Autonomous mobile robots (AMR) have been helping many industries to create more efficient, streamlined workflows. AMRs work to improve logistical processes and in supply chains.

AMRs also work with material handling and other transportation modes, to constructing floorplans in warehouses. Because of all that they can offer warehouses, AMRs are valued for their contribution to company growth, productivity, and efficiency.

Autonomous mobile robots

Constant learning process

AMRs are constantly learning. They have the ability to adapt to many situations and self-correct their pathways while noticing and avoiding any potential obstructions. Because of this, AMRs are considered to be autonomous machines.

Technical terms

Autonomous mobile robots use a variety of sensors to help them to navigate around the workplace. While it is beyond the scope of this article to get into the details of the particulars of what each sensor can do, it never hurts to know what they are called:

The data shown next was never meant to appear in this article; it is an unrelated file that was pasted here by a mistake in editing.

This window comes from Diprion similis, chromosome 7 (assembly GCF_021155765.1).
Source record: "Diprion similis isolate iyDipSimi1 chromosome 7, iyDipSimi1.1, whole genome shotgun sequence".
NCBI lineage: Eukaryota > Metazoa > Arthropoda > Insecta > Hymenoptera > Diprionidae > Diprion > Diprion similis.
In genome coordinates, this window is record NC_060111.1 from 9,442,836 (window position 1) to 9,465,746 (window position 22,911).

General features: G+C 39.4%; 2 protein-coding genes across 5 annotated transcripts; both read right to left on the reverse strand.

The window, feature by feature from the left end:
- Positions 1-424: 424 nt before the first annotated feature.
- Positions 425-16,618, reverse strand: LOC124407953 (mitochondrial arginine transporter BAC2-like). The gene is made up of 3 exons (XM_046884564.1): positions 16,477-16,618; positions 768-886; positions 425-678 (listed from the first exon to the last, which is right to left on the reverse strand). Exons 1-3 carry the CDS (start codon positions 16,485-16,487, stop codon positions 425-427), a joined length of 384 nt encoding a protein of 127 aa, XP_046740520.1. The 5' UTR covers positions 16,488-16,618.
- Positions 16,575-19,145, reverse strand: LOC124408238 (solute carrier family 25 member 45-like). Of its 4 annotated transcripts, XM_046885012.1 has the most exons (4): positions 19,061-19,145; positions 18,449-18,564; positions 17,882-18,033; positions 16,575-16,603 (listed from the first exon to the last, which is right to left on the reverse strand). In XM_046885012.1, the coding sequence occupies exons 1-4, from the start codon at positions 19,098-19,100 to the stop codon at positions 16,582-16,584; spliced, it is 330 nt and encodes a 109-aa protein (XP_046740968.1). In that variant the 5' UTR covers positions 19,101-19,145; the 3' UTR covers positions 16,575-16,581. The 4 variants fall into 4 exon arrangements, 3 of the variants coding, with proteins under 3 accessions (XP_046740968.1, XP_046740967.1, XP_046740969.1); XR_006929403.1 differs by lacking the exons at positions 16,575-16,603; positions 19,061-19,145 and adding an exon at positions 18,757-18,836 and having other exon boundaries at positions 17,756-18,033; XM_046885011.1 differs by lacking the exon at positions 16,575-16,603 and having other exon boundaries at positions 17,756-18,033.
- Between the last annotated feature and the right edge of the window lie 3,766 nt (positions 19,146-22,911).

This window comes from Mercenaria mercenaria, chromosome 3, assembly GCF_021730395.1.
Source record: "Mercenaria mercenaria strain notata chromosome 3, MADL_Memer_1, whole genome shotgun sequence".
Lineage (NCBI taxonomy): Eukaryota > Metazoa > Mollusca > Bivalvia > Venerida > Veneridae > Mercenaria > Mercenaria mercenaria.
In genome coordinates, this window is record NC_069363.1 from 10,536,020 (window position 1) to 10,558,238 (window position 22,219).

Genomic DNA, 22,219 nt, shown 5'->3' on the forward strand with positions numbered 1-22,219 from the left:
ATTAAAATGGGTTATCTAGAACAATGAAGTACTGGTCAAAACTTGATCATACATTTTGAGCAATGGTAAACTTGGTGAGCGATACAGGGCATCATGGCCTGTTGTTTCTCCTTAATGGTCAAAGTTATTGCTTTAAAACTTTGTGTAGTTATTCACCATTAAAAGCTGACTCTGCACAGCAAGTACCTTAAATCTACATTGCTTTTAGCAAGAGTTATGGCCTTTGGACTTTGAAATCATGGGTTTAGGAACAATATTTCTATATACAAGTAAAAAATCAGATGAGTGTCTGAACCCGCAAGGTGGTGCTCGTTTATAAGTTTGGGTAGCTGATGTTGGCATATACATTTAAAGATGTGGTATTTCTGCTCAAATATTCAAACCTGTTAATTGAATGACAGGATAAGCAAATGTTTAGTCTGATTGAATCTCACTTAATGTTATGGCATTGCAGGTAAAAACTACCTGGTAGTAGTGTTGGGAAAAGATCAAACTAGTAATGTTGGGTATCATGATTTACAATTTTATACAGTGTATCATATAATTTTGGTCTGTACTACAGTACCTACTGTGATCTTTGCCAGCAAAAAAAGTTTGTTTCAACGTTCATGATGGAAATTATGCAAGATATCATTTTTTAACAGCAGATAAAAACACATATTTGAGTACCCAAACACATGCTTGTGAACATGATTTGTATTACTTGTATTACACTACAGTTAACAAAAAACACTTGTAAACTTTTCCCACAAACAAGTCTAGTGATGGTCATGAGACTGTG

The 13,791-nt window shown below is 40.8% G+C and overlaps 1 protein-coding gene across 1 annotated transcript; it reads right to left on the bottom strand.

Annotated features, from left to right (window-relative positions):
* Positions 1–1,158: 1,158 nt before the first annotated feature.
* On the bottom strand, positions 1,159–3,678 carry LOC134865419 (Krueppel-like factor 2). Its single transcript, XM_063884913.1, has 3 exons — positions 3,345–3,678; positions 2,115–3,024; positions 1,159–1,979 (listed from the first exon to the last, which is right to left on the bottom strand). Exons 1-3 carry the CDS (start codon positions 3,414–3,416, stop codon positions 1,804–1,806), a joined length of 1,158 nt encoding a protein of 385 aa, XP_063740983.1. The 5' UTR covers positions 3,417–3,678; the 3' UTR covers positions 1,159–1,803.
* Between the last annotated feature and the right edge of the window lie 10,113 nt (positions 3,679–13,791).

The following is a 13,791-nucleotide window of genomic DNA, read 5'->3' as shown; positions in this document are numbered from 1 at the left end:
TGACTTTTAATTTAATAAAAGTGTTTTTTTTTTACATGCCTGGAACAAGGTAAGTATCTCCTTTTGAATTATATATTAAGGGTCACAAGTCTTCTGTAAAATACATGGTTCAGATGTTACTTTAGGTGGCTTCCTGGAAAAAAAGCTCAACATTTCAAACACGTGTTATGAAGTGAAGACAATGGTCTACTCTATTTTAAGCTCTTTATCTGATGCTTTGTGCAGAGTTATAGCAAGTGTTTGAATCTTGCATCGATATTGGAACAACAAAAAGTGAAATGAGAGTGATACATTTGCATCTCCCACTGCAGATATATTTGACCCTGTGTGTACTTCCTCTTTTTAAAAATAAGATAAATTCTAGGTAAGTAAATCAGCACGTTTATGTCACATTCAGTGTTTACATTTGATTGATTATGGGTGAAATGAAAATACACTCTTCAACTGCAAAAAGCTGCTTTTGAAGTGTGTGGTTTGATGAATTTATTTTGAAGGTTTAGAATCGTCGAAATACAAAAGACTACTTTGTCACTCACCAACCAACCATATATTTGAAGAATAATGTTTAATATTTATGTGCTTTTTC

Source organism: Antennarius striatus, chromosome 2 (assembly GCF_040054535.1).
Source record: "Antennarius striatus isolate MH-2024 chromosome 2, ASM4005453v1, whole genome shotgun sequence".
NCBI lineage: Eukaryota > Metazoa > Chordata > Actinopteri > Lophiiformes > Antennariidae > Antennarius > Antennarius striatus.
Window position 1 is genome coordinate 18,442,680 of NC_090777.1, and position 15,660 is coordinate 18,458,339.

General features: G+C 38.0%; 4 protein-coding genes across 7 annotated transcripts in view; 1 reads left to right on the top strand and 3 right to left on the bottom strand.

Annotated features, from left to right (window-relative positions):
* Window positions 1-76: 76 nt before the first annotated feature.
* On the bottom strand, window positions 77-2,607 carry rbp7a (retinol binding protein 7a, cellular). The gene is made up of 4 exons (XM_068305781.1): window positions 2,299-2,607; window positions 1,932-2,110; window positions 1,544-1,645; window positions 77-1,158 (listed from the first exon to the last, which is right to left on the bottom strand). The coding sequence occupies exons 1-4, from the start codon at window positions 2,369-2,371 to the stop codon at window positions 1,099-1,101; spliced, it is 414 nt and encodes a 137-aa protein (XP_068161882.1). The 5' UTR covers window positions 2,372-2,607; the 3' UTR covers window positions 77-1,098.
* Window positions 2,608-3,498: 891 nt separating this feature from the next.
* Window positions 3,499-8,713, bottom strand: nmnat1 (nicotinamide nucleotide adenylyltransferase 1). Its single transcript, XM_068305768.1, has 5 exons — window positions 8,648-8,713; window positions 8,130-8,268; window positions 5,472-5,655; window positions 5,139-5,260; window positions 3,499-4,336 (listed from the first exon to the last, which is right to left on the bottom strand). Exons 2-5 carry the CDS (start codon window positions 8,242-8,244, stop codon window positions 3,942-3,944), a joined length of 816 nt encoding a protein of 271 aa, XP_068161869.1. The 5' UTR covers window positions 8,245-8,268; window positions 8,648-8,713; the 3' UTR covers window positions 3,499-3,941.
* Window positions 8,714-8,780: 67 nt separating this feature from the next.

• Rotation sensors
• Localization and Navigation
• Proprioception sensors
• Ranging sensors
• Odometric sensors


Fun fact: with the odometric, ranging, and proprioception sensors, an AMR will be able to travel around a warehouse safely.

Independent thinkers

AMRs independence stems from their initial programming which allows them to optimize their processes through noticing obstacles and not then remembering, or make decisions, for themselves. Through this programming, AMRs also prioritize tasks according to importance and to react to them if necessary. Through this process of learning, robots act reminiscent of human experience and learning.

Baby steps

The key is to think of AMRs much like a child. They must be taught what to do and how to do it before they can begin to conduct their actions to your satisfaction. It is not an immediate occurrence and so while it is worth it, it takes some time to programme AMRs to work according to the satisfaction of the company.